The organization has a stable of 300 volunteers to pull from and relies on donations for about half its operating budget, she said. But she wants to see NFAWL become more active outside the shelter by holding off-site adoption events and participating in parades.
The group also has even bigger plans: Years ago, Marlene Ferber, a member of NFAWL’s board of directors, pitched the idea of installing a pond in front of the shelter for dogs to swim in and creating a manicured garden around the outdoor dog pens where residents could walk and rest.
Ms. Ferber died last December after a brief battle with cancer. With this extended contract, Ms. Wood Pultz hopes the group can revisit Ms. Ferber’s plans over the next decade.
“That would be an excellent goal for the end of 10 years,” she said.
But the job doesn’t afford much free time, Ms. Wood Pultz admitted, and the group is committed to maintaining the quality of its service in Southold as Riverhead’s shelter expands.
League employees technically work at the town shelter from 7 a.m. to 4 p.m., but volunteers and staff members are often called upon around the clock to help out, even on off-days.
As the town’s official animal control organization, Ms. Wood Pultz works closely with local police to catch strays and bring them into the shelter for training, treatment and, ultimately, adoption. So it’s not unusual for the shelter to get calls from residents who see loose dogs.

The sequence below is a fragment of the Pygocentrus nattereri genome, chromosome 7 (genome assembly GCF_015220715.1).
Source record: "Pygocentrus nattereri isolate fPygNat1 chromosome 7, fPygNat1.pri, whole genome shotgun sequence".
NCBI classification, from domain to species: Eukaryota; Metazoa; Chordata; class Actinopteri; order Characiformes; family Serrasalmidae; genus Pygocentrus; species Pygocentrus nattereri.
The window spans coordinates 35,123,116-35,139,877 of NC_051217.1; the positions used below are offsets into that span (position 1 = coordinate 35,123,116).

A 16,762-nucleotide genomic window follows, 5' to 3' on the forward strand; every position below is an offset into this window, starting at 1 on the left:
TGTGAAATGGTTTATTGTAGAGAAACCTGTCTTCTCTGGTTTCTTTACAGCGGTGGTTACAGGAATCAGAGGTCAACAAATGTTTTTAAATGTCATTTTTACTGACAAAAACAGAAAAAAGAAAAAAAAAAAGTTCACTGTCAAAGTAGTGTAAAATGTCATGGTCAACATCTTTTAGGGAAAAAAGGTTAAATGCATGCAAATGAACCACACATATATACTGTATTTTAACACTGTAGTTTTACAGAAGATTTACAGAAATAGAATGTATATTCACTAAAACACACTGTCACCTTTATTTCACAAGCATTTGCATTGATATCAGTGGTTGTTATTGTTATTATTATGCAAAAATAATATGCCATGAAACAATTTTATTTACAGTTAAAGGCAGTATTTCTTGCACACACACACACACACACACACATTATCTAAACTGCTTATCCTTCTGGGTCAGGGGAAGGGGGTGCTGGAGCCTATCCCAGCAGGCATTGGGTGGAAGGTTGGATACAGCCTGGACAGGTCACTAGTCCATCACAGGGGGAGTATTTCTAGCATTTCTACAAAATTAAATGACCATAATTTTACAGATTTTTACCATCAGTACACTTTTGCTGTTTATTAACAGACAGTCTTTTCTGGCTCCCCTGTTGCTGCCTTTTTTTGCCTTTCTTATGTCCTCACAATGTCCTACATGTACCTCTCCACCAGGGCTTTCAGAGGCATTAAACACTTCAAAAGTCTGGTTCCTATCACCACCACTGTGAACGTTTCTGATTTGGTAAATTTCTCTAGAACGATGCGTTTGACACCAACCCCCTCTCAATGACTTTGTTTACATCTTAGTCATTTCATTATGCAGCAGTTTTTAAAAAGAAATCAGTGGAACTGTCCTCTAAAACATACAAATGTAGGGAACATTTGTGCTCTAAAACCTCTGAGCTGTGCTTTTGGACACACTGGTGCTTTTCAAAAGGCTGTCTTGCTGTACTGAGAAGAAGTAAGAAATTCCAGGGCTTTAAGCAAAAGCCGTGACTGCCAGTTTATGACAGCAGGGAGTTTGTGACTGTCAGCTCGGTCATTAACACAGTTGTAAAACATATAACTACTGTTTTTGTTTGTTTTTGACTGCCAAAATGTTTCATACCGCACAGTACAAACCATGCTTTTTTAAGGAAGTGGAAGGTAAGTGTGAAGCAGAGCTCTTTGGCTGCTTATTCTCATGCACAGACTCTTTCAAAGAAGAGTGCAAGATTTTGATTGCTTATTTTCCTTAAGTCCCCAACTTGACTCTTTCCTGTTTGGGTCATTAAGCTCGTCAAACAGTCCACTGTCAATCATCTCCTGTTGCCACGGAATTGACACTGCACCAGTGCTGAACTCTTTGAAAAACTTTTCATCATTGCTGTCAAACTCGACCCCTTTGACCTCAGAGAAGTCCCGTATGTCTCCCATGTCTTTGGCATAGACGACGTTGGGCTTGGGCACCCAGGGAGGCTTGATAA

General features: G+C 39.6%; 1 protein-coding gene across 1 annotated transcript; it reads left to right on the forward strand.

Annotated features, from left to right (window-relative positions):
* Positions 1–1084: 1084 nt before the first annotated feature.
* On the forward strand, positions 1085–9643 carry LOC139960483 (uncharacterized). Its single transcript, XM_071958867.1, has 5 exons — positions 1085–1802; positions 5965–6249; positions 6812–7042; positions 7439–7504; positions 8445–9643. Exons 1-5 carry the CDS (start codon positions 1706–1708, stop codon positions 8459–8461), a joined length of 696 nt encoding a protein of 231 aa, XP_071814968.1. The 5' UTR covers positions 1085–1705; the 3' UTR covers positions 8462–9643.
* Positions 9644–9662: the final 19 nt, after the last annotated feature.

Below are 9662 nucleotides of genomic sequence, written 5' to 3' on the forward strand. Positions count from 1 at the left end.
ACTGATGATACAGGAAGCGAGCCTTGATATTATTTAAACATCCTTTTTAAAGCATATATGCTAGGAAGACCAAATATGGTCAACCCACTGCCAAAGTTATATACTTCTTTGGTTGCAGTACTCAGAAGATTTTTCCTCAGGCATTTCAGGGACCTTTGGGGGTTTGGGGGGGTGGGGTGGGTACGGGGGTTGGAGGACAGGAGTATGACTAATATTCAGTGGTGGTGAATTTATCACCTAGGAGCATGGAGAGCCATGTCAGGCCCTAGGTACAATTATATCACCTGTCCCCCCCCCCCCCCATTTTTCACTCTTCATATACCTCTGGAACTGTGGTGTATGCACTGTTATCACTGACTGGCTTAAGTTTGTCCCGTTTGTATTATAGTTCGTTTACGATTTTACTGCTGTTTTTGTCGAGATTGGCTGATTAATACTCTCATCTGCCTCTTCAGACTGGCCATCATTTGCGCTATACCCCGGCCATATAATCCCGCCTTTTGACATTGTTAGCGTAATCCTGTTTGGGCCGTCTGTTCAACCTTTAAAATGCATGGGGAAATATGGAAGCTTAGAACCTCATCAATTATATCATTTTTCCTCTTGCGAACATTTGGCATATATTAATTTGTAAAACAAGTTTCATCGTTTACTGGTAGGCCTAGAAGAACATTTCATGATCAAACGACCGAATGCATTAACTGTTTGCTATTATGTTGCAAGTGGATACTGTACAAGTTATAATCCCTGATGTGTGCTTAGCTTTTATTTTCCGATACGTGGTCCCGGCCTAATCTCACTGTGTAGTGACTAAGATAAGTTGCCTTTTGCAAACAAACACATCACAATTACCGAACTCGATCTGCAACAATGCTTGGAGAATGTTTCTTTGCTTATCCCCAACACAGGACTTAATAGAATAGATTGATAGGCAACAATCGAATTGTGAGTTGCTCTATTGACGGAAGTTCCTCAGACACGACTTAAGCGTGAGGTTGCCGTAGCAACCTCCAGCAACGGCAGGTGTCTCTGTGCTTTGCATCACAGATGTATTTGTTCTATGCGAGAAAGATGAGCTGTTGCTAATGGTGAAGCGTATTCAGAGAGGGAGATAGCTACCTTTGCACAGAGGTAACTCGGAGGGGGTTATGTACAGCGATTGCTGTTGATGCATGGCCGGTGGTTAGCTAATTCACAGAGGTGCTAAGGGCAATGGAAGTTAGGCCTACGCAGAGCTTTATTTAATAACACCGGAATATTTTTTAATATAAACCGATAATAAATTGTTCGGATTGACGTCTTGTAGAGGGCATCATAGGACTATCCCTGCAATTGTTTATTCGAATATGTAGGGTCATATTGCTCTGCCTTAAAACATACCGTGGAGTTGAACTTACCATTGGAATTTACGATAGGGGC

That’s exactly what happened Monday afternoon, as Ms. Wood Pultz oversaw a skeleton crew at the shelter while its managers were out at a development conference.
At 1:08 p.m., the neighbor of an elderly couple in Mattituck called. A fierce wind had blown open the door of their house and both their dogs escaped.
Ms. Wood Pultz leaned over her desk — surrounded by posters of cute animals, books about pets and a small statue of St. Francis of Assisi, the patron saint of animals — and set about coordinating the search effort. She phoned an employee on her day off who lives nearby. By chance, the employee was out walking her own pet in the area, and was able to help in the search.
Eight minutes later, another call came in. It was the police department with an update: One of the dogs returned home but the other, a 14-year-old white dog named Sasha, was still on the loose. Ms. Wood Pultz put in another call to her employee, who explained that the old dog won’t come to those looking for her.
“She’s a runner,” Ms. Wood Pultz said knowingly.
Updates trickled in over the next hour, but Sasha remained at large. Ms. Wood Pultz continued about her day, fielding calls from someone who found a stray cat and from a concerned citizen reporting “white ducks” in the Wading River Duck Pond.
Finally, around 3:30 p.m., Sasha was finally caught.
“She was on the run, but she’s home and safe,” Ms. Wood Pultz said.
Photo Caption: Gillian Wood Pultz, executive director of North Fork Animal Welfare League, hands a treat to Batman, a dog being cared for at the shelter while his owner’s housing situation is being sorted out. (Credit: Paul Squire)